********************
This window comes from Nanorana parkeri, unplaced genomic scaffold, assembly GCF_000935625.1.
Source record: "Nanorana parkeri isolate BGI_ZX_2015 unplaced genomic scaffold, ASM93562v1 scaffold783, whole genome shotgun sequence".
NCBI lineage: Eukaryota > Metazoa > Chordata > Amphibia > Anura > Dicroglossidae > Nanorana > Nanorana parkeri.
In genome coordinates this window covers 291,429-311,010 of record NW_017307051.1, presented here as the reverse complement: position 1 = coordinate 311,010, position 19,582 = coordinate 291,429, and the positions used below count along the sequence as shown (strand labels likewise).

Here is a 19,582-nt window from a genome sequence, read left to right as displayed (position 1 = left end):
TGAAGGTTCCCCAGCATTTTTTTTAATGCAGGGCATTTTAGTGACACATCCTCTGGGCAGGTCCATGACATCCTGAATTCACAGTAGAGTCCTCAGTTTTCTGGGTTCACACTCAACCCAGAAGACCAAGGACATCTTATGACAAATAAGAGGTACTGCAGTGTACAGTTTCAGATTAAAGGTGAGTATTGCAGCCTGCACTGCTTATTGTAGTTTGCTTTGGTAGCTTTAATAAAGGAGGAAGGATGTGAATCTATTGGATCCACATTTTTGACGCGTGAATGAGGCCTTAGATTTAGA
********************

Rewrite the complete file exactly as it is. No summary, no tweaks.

This window comes from Nanorana parkeri, unplaced genomic scaffold, assembly GCF_000935625.1.
Source record: "Nanorana parkeri isolate BGI_ZX_2015 unplaced genomic scaffold, ASM93562v1 scaffold783, whole genome shotgun sequence".
NCBI lineage: Eukaryota > Metazoa > Chordata > Amphibia > Anura > Dicroglossidae > Nanorana > Nanorana parkeri.
In genome coordinates this window covers 291,429-311,010 of record NW_017307051.1, presented here as the reverse complement: position 1 = coordinate 311,010, position 19,582 = coordinate 291,429, and the positions used below count along the sequence as shown (strand labels likewise).

Here is a 19,582-nt window from a genome sequence, read left to right as displayed (position 1 = left end):
TGAAGGTTCCCCAGCATTTTTTTTAATGCAGGGCATTTTAGTGACACATCCTCTGGGCAGGTCCATGACATCCTGAATTCACAGTAGAGTCCTCAGTTTTCTGGGTTCACACTCAACCCAGAAGACCAAGGACATCTTATGACAAATAAGAGGTACTGCAGTGTACAGTTTCAGATTAAAGGTGAGTATTGCAGCCTGCACTGCTTATTGTAGTTTGCTTTGGTAGCTTTAATAAAGGAGGAAGGATGTGAATCTATTGGATCCACATTTTTGACGCGTGAATGAGGCCTTAGATTTAGA